What’s the point of trade associations?

imagesDuring the course of my career in media I have been involved in the work of a variety of trade associations – as an attendee at events, speaker, committee and board member.

Generally my experiences have been positive ones and I have learned a lot and made some great connections as a result of my participation. However, I am constantly amazed at how old fashioned a lot of them are and also, how resistant they are to change.

This week I saw the news about the Chief Executive of the PPA leaving the trade body with immediate effect. I have heard of similar travails at ABM in the US. The large media trade associations are clearly struggling so it got me thinking about what their role should be and how they can grow in the future.

imagesHere are some of the key pillars that I believe media trade associations should be built around:

Championing the industry – the media industry is a huge sector, employing hundreds of thousands of people and contributing greatly to the wider economy. However, because it is so diverse it is often misunderstood and disjointed. A dominant trade association should define the scope of the industry, quantify and publicise its importance.

Lobbying – directly linked to ‘championing’ is the role of a trade association to lobby governments, commercial suppliers and regulatory bodies on behalf of its members. An industry that has no strong central voice is weaker and vulnerable to ill thought out pieces of legislation.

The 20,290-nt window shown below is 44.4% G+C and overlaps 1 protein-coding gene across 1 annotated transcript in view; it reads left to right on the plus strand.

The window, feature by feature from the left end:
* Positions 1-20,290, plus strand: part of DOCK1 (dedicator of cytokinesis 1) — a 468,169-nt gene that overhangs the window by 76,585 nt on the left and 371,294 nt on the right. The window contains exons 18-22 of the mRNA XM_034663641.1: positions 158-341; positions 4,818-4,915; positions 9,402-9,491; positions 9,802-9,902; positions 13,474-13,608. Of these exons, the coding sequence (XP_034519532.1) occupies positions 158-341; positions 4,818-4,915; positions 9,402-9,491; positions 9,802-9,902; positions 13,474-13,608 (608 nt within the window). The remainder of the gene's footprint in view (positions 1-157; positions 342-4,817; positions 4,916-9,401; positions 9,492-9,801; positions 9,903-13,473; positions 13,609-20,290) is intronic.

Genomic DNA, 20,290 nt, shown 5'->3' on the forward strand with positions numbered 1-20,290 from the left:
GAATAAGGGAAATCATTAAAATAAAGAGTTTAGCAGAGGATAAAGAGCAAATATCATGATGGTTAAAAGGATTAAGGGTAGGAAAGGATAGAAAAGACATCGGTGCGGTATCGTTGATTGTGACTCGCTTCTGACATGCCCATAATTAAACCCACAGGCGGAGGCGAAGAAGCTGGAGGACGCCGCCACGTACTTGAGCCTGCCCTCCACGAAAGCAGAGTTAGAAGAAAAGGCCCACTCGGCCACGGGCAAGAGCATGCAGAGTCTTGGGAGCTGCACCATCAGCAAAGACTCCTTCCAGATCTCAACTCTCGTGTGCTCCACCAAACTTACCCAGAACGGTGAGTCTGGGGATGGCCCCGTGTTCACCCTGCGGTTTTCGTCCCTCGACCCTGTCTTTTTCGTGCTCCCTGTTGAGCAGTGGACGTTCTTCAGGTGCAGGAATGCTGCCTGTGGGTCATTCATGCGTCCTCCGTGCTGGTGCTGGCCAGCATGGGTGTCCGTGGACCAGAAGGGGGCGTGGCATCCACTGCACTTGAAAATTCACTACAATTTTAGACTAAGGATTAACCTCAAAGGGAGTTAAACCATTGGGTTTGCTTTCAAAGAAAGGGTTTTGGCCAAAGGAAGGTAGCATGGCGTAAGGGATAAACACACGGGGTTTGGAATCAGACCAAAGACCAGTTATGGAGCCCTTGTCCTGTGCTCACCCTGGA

imagesBeing both welcoming and adaptable – I have dealt with some trade associations that feel as though they only cater for a section of the industry. Either through its membership dues structure, key activities, or the make up of the board they can sometimes feel only relevant to a narrow group of companies, or organisations of a certain size. This is a recipe for extinction. You must welcome the startups, the new business models, the multi-platform nature of the businesses you serve and not stick to the entrenched way of doing things.

Educating – at the heart of a successful association should be a learning programme. Setting best practice standards; training new entrants; providing formal qualifications; organising seminars and conferences; recognising excellence through awards etc.

imagesLeading – during a period of rapid structural change I look to a media association to be open and honest about what is happening. I’d like it to be able to act bravely, to be able to highlight the commercial challenges faced and not put out misleading statistics (sorry Tim) to paper over the cracks. I’d also like it to be at the forefront of experimenting with new technology – social networks, online video, personalisation etc.